Soon I started second guessing my whole “Run for the soldiers” theme.  Who did I think I was, anyways?  Wasn’t I just glorifying myself:  “Oh, look how tough I am, running up the hill in the rain.”  Of course I did not feel particularly tough. I felt wet and old, but oddly good about myself.  Naturally I become suspicious when I start to feel good about myself. I feel I am not the best judge of what I ought to feel good about.

Oh, it took a long way to get to the top.  Did I think this hill was easier than the others I run?  I must be crazy!  But I knew I could make it.  I was running with a bottle of water in one hand but did not feel inclined to take a sip on the steep incline. When I got to the top, I promised myself.  When I got to the top, I kept going across the campus, which I have not done yet this year.  After all, you can cover a lot of ground if you want to keep going for an hour.

Campus was almost deserted.  I saw one car moving and a few empty ones parked. Nobody told me to get off campus, and I enjoyed the solitude.  Things look kind of interesting when they are grey and soggy.  I was pretty grey and soggy myself, and not just my hair; the t-shirt was grey and by now it was soaked through.  I ran all the way around behind the athletic fields to Reservoir Road, which quite frankly seemed a lot longer than the last time I ran it.

I continued my run, moving back and forth between feeling I was making a respectful tribute and wandering what the hell I was thinking.  I also ran the gamut of “this really sucks” to “I LOVE running.”  Sixty-one minutes is a pretty long run.  I finished my water and re-filled the bottle at the spring.  Then I saved the spring water for my husband Steven.  I had left another bottle of tap water on my deck to drink during my cool-down walk.

And that is how I remembered and honored our fallen soldiers on Memorial Day.

 

Perhaps Not an Epic Post but an Epic Run

I was twenty minutes into my run when I remembered I had not put on any sunscreen, not even my usual Oil of Old Ladies with SPF 15 on my face.  Of course, sunburn has not even been on my radar with our late spring.  Additionally, I usually run before 9 a.m. on a Saturday.  However, today I did not hit the streets till almost 1:30.  Yikes!  Naturally I kept running and tried not to worry about such things.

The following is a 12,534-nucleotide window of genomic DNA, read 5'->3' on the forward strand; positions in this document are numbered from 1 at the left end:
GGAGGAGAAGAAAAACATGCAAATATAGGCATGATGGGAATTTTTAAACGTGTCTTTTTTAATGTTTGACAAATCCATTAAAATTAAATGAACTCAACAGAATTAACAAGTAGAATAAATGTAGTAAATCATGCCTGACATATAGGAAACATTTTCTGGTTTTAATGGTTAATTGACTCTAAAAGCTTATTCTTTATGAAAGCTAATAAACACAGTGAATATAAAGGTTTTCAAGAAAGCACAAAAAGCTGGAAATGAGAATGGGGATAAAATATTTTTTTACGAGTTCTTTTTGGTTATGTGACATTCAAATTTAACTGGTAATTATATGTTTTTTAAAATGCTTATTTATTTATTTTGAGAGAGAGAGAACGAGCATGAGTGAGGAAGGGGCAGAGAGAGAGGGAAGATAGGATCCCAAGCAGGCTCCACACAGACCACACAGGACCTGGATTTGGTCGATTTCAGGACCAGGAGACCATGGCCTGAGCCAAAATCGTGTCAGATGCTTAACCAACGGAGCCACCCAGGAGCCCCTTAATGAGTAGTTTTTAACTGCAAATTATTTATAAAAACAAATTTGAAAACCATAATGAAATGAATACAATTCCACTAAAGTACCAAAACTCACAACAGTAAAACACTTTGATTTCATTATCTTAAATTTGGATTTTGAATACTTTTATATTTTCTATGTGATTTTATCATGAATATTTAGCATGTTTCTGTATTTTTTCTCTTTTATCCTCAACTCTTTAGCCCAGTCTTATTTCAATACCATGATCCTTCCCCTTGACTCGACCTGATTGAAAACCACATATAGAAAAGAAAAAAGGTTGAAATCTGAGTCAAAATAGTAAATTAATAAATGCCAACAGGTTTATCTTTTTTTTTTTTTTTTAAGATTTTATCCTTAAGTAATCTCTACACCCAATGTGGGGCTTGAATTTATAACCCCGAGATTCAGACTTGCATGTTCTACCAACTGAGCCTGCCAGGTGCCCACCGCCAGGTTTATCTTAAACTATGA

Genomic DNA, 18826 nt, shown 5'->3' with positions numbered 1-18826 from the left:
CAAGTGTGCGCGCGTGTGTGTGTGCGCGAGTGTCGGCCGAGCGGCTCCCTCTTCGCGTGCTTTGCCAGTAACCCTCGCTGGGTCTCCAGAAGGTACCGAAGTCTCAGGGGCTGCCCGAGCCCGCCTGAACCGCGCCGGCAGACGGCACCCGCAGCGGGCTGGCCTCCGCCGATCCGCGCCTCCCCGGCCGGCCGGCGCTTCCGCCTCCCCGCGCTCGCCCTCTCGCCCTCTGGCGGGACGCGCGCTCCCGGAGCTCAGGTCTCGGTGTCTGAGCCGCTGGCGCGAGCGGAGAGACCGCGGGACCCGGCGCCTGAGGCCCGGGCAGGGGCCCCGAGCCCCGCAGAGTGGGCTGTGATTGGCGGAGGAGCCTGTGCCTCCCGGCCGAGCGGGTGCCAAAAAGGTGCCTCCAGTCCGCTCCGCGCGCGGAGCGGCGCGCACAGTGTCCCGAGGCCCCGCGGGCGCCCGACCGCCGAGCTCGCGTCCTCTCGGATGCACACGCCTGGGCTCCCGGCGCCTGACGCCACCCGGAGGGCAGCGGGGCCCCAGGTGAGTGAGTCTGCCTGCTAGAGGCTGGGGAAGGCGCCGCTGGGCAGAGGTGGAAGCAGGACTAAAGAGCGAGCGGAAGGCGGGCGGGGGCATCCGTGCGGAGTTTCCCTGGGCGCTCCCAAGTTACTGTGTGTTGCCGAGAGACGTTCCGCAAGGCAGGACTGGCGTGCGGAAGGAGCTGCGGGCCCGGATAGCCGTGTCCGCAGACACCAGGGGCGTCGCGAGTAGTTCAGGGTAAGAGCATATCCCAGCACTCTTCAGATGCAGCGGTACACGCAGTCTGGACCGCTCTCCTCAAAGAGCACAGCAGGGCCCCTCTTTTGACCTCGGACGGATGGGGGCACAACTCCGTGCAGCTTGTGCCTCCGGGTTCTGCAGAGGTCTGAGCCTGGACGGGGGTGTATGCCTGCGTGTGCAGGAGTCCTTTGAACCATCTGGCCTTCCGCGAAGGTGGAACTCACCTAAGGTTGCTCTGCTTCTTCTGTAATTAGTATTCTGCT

I had slept in this morning, after a late night at the murder mystery party where I had been plied with gin and champagne (full disclosure:  I did not put up much of a fight).  I had a headache and only myself to blame.  No matter, I told myself briskly.  I had not been running in three days and I was determined not to make in four.  I ran with a bottle of water in one hand.  I seem to remember that this is against the best running advice, but that was something else I couldn’t worry about.  My plan was to sip as I ran and when it was empty, refill it at the spring.  Accordingly, I headed towards Lou Ambers Drive, where the spring is located.

My plan was to run up the minor hill by Valley Health and around the residential area there I call the suburbs.  I guess technically it’s not a suburb, but you know how I like to have names for things.  There is an epic hill in that area as well as a few more of varying slopes and distances.  I did not feel up to anything too strenuous.  I wanted a slow, long, easy run.

Guess where I ended up running. Yes, it was the epic hill.  I sort of automatically headed in that direction and once I was on it just kept going.  Oh, that hill goes on for a long time!  Partway up, I thought it would probably be OK if I just turned around and ran back the way I came.  Then I reminded myself how stubborn I was.  I wasn’t rocking it, but I would not be defeated.  The road is a long loop, it goes up, up, up, then down, then up a short ways to meet up with itself.  I was SO HAPPY when I FINALLY got to the down part!  I noticed that the downhill did not last nearly as long as the uphill before I was headed uphill again.  And there’s a metaphor for life, I told myself.

As I ran, I narrated in my head, thinking my blog post would be a long as my run.  Now that I am typing, I’m not remembering the good parts.  For one reason, my headache is back.  No matter.  It will go away again.  In the meantime, I upped my run time by the recommended 10 percent and I am well on track to being in shape running the Boilermaker 15K.  Anyways, do you really want to hear about my puffing and panting?  Well, if you do, don’t despair.  I will no doubt do more running commentaries soon.  Happy Saturday, everyone!

 

Trying to be Cheerful on a Mid-Week Run

So I went running this morning and started to make a Running Commentary post, but I was just too distracted.  I thought I would feel less distracted as the day wore on, although I confess I don’t know why I thought that.  Never mind, I’ll just start the post and see if it works.